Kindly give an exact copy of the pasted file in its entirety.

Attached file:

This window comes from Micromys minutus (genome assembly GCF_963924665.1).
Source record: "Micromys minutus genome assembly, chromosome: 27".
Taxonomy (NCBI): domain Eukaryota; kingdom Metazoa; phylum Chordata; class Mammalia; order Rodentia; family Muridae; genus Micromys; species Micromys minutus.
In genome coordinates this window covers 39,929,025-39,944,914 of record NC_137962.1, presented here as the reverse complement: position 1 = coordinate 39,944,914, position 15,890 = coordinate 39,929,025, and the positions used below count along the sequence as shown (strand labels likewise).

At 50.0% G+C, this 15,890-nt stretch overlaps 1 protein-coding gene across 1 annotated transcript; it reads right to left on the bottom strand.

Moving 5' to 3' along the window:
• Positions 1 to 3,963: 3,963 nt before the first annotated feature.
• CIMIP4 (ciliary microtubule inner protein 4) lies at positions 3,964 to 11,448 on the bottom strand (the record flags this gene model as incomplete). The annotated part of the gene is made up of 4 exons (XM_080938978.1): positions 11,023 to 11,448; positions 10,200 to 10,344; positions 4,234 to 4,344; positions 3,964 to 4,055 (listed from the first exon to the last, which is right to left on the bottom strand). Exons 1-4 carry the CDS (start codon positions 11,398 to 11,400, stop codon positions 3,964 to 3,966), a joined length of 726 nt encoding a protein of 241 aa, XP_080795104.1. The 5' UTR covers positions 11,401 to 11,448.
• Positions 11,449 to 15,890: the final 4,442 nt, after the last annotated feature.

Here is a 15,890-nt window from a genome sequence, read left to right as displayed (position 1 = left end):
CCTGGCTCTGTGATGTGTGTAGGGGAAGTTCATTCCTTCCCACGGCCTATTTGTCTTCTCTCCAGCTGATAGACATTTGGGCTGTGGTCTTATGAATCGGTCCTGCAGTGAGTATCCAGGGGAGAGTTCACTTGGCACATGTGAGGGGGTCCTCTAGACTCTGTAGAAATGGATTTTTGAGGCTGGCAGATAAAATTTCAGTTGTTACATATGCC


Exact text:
This window comes from Micromys minutus (genome assembly GCF_963924665.1).
Source record: "Micromys minutus genome assembly, chromosome: 27".
Taxonomy (NCBI): domain Eukaryota; kingdom Metazoa; phylum Chordata; class Mammalia; order Rodentia; family Muridae; genus Micromys; species Micromys minutus.
In genome coordinates this window covers 39,929,025-39,944,914 of record NC_137962.1, presented here as the reverse complement: position 1 = coordinate 39,944,914, position 15,890 = coordinate 39,929,025, and the positions used below count along the sequence as shown (strand labels likewise).

At 50.0% G+C, this 15,890-nt stretch overlaps 1 protein-coding gene across 1 annotated transcript; it reads right to left on the bottom strand.

Moving 5' to 3' along the window:
• Positions 1 to 3,963: 3,963 nt before the first annotated feature.
• CIMIP4 (ciliary microtubule inner protein 4) lies at positions 3,964 to 11,448 on the bottom strand (the record flags this gene model as incomplete). The annotated part of the gene is made up of 4 exons (XM_080938978.1): positions 11,023 to 11,448; positions 10,200 to 10,344; positions 4,234 to 4,344; positions 3,964 to 4,055 (listed from the first exon to the last, which is right to left on the bottom strand). Exons 1-4 carry the CDS (start codon positions 11,398 to 11,400, stop codon positions 3,964 to 3,966), a joined length of 726 nt encoding a protein of 241 aa, XP_080795104.1. The 5' UTR covers positions 11,401 to 11,448.
• Positions 11,449 to 15,890: the final 4,442 nt, after the last annotated feature.

Here is a 15,890-nt window from a genome sequence, read left to right as displayed (position 1 = left end):
CCTGGCTCTGTGATGTGTGTAGGGGAAGTTCATTCCTTCCCACGGCCTATTTGTCTTCTCTCCAGCTGATAGACATTTGGGCTGTGGTCTTATGAATCGGTCCTGCAGTGAGTATCCAGGGGAGAGTTCACTTGGCACATGTGAGGGGGTCCTCTAGACTCTGTAGAAATGGATTTTTGAGGCTGGCAGATAAAATTTCAGTTGTTACATATGCC